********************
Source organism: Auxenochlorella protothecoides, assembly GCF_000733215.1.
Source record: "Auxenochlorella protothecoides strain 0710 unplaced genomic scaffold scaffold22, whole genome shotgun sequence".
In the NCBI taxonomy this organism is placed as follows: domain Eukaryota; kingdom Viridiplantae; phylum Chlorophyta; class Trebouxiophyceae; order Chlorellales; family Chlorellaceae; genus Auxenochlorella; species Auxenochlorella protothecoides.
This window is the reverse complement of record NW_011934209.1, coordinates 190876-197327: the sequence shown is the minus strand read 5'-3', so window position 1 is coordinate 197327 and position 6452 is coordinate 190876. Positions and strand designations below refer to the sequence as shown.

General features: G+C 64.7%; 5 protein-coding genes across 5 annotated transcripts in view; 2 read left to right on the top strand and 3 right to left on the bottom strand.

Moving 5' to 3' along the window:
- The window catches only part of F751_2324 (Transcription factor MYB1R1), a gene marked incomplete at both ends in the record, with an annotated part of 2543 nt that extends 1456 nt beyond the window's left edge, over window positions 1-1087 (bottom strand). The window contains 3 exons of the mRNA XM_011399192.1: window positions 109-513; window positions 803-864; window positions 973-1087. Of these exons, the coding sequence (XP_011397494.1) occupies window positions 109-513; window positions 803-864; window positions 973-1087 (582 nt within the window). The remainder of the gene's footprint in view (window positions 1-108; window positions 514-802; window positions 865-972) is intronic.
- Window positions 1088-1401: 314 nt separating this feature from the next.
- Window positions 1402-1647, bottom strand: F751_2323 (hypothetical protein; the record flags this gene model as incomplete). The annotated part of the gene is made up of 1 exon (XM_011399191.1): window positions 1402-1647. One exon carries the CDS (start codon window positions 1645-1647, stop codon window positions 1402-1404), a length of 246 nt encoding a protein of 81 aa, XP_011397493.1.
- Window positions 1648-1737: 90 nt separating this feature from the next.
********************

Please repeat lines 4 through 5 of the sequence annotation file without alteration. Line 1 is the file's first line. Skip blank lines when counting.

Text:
This window is the reverse complement of record NW_011934209.1, coordinates 190876-197327: the sequence shown is the minus strand read 5'-3', so window position 1 is coordinate 197327 and position 6452 is coordinate 190876. Positions and strand designations below refer to the sequence as shown.

General features: G+C 64.7%; 5 protein-coding genes across 5 annotated transcripts in view; 2 read left to right on the top strand and 3 right to left on the bottom strand.